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J Affect Disord. 2013 Mar 20;146(1):79-83. doi: 10.1016/j.jad.2012.08.042. Epub 2012 Sep 25.

The prevalence of metabolic syndrome in drug-naïve bipolar II disorder patients before and after twelve week pharmacological intervention.

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Department of Psychiatry, National Cheng Kung University Hospital, College of Medicine, National Cheng Kung University, Tainan, Taiwan.



Accumulating evidence indicates a high prevalence rate of metabolic disturbance in bipolar disorder (BP) patients. However, the prevalence across BP subtypes has been investigated to a lesser degree. In the current study, we surveyed the prevalence of metabolic syndrome among drug-naïve bipolar II patients. Moreover, the effects of pharmacological treatment on metabolic indexes were also evaluated.


This study recruited fifty-six drug-naïve BP II patients diagnosed according to the DSM-IV criteria. Among them, forty-four patients completed a 12-week pharmacological intervention with valproic acid, fluoxetine and lorazepam. Metabolic profiles and body mass index (BMI) were measured at baseline and 2 weeks, 8 weeks, and 12 weeks after receiving medication.


The mean age of the 56 patients was 30.3±11.1. Before receiving medication, 6.5% of the patients met the ATP III criterion for metabolic syndrome. Among the 44 patients who completed the 12-week pharmacological intervention, the prevalence of metabolic syndrome increased from 7% to 10%. Repeated measurements showed that the changes in metabolic indexes were not significant, with the exceptions of BMI, waist circumference, and buttock circumference. In addition, the interaction between the improvement of hypomanic symptoms and BMI change was significant.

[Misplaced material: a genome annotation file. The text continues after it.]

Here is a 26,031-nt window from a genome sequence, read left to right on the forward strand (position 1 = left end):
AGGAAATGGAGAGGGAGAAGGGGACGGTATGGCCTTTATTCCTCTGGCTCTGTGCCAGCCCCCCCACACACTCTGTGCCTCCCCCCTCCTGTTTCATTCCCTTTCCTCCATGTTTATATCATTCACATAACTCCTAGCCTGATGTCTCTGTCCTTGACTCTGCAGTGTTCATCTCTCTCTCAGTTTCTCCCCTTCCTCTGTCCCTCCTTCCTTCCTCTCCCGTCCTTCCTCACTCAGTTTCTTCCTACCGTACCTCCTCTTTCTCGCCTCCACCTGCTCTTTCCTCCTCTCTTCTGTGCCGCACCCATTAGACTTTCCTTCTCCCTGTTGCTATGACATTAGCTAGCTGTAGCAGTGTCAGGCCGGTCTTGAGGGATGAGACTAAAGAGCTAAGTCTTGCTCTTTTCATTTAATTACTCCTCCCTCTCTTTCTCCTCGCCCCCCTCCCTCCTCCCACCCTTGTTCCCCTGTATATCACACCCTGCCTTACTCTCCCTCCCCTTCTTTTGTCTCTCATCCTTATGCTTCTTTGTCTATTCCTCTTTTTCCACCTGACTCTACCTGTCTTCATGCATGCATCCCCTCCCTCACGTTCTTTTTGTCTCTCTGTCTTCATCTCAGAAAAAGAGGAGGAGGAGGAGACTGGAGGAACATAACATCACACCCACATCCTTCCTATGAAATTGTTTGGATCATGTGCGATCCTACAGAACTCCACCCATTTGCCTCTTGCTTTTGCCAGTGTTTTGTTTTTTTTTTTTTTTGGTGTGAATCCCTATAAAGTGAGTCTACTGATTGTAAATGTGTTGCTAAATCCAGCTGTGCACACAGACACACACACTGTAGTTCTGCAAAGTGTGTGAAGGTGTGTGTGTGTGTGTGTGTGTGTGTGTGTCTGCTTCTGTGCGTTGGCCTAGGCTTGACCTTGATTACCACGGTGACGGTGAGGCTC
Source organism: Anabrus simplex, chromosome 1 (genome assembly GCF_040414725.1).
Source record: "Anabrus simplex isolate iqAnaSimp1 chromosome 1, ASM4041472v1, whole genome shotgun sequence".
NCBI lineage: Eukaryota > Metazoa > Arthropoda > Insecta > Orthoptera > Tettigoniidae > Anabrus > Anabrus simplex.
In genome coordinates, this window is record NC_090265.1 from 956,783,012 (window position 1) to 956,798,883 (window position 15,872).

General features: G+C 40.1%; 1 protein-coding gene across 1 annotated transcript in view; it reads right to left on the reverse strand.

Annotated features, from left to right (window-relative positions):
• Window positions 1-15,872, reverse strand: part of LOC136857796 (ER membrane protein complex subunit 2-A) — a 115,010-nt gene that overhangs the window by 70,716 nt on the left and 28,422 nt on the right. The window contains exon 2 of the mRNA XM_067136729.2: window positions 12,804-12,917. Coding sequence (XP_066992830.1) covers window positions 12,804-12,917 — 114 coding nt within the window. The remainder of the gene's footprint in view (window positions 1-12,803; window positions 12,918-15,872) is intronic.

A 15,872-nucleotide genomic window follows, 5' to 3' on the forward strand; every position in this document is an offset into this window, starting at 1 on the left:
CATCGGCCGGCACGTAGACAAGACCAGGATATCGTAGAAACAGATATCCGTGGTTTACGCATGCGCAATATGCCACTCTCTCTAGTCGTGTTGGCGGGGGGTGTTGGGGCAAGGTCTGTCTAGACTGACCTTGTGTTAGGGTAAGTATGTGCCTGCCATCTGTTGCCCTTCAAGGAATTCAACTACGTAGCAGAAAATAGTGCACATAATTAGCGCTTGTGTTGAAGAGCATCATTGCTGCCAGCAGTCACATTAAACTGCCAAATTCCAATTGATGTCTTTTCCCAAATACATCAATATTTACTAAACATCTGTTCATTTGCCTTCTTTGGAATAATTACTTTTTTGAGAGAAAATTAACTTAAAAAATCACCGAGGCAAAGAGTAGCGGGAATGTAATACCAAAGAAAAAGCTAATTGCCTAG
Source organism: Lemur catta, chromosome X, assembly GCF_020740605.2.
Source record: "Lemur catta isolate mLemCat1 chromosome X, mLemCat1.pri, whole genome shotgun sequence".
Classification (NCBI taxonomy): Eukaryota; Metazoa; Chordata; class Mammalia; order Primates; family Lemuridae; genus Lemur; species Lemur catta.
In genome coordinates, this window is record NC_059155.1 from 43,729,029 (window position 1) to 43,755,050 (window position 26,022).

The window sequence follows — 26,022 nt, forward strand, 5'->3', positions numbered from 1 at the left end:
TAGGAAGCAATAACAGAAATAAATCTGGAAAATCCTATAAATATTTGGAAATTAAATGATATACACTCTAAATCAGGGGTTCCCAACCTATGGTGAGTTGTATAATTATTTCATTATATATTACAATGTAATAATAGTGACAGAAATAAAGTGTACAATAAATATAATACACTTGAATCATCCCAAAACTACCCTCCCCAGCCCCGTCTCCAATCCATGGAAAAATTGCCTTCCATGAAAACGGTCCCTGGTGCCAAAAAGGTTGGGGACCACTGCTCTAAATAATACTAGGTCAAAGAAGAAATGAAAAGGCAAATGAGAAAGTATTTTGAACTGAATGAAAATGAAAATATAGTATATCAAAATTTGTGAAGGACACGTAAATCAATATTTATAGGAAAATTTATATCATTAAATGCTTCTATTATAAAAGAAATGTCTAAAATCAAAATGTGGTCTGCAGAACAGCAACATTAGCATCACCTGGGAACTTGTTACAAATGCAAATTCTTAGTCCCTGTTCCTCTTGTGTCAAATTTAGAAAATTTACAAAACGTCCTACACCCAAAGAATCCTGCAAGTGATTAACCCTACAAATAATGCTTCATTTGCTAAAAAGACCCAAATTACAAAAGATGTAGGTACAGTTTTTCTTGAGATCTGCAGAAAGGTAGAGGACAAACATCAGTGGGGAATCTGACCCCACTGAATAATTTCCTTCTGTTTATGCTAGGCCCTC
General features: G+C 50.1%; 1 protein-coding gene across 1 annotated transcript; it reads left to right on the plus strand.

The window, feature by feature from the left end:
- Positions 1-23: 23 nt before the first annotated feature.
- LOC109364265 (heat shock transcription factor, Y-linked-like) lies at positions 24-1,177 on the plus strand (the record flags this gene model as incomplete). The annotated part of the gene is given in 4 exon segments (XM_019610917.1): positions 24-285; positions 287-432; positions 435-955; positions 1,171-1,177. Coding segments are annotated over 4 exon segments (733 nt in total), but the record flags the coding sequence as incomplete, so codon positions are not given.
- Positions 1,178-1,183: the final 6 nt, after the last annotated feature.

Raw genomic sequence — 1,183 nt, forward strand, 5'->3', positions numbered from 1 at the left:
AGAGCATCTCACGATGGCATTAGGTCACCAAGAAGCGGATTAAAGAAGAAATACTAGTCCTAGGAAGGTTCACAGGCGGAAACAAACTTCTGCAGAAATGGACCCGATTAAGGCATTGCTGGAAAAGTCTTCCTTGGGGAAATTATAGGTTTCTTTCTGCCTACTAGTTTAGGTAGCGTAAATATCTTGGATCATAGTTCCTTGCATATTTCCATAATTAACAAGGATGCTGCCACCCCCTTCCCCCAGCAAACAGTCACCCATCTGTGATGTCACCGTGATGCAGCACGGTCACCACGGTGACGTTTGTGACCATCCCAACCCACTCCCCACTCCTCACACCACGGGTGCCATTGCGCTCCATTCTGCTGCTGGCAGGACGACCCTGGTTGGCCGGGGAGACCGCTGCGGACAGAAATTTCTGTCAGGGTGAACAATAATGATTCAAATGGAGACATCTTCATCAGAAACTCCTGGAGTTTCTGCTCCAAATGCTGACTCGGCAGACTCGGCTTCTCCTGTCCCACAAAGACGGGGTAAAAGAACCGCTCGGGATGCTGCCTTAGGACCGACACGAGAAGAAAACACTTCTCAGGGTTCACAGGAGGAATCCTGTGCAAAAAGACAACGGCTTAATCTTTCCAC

The study was limited by the follow-up duration and sample size.


In drug-naïve BP II patients, the prevalence of metabolic syndrome was significantly lower than that observed before in BP I patients. However, medications use was also associated with an increased risk of metabolic disturbance, although the impact was lesser. Clinical evidence suggests that metabolism and emotion homeostasis might share common mechanisms.

[Indexed for MEDLINE]

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